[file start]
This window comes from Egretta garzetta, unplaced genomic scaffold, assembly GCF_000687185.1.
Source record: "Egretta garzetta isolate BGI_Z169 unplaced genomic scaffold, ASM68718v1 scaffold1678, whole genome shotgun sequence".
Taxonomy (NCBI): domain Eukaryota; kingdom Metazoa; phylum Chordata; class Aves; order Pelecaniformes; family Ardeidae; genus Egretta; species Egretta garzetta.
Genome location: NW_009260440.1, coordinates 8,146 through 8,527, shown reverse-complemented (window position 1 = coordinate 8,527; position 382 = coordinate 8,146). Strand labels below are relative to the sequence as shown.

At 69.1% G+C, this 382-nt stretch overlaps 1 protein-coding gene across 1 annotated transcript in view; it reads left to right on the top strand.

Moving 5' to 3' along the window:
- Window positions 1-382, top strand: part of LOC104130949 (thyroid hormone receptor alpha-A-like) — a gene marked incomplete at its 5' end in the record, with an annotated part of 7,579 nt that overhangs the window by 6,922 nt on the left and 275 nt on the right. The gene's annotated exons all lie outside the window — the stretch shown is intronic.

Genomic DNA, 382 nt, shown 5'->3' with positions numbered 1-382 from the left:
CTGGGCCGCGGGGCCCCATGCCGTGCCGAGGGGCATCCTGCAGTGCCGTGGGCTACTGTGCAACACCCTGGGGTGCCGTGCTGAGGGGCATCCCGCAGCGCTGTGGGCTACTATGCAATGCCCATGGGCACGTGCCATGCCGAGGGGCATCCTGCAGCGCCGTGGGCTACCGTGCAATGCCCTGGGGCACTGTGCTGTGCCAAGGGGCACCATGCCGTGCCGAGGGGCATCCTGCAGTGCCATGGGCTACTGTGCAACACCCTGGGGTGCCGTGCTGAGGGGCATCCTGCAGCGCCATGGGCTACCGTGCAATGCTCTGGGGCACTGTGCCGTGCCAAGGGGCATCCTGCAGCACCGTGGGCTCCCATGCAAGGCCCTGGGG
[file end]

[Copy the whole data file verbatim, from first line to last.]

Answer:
This window comes from Egretta garzetta, unplaced genomic scaffold, assembly GCF_000687185.1.
Source record: "Egretta garzetta isolate BGI_Z169 unplaced genomic scaffold, ASM68718v1 scaffold1678, whole genome shotgun sequence".
Taxonomy (NCBI): domain Eukaryota; kingdom Metazoa; phylum Chordata; class Aves; order Pelecaniformes; family Ardeidae; genus Egretta; species Egretta garzetta.
Genome location: NW_009260440.1, coordinates 8,146 through 8,527, shown reverse-complemented (window position 1 = coordinate 8,527; position 382 = coordinate 8,146). Strand labels below are relative to the sequence as shown.

At 69.1% G+C, this 382-nt stretch overlaps 1 protein-coding gene across 1 annotated transcript in view; it reads left to right on the top strand.

Moving 5' to 3' along the window:
- Window positions 1-382, top strand: part of LOC104130949 (thyroid hormone receptor alpha-A-like) — a gene marked incomplete at its 5' end in the record, with an annotated part of 7,579 nt that overhangs the window by 6,922 nt on the left and 275 nt on the right. The gene's annotated exons all lie outside the window — the stretch shown is intronic.

Genomic DNA, 382 nt, shown 5'->3' with positions numbered 1-382 from the left:
CTGGGCCGCGGGGCCCCATGCCGTGCCGAGGGGCATCCTGCAGTGCCGTGGGCTACTGTGCAACACCCTGGGGTGCCGTGCTGAGGGGCATCCCGCAGCGCTGTGGGCTACTATGCAATGCCCATGGGCACGTGCCATGCCGAGGGGCATCCTGCAGCGCCGTGGGCTACCGTGCAATGCCCTGGGGCACTGTGCTGTGCCAAGGGGCACCATGCCGTGCCGAGGGGCATCCTGCAGTGCCATGGGCTACTGTGCAACACCCTGGGGTGCCGTGCTGAGGGGCATCCTGCAGCGCCATGGGCTACCGTGCAATGCTCTGGGGCACTGTGCCGTGCCAAGGGGCATCCTGCAGCACCGTGGGCTCCCATGCAAGGCCCTGGGG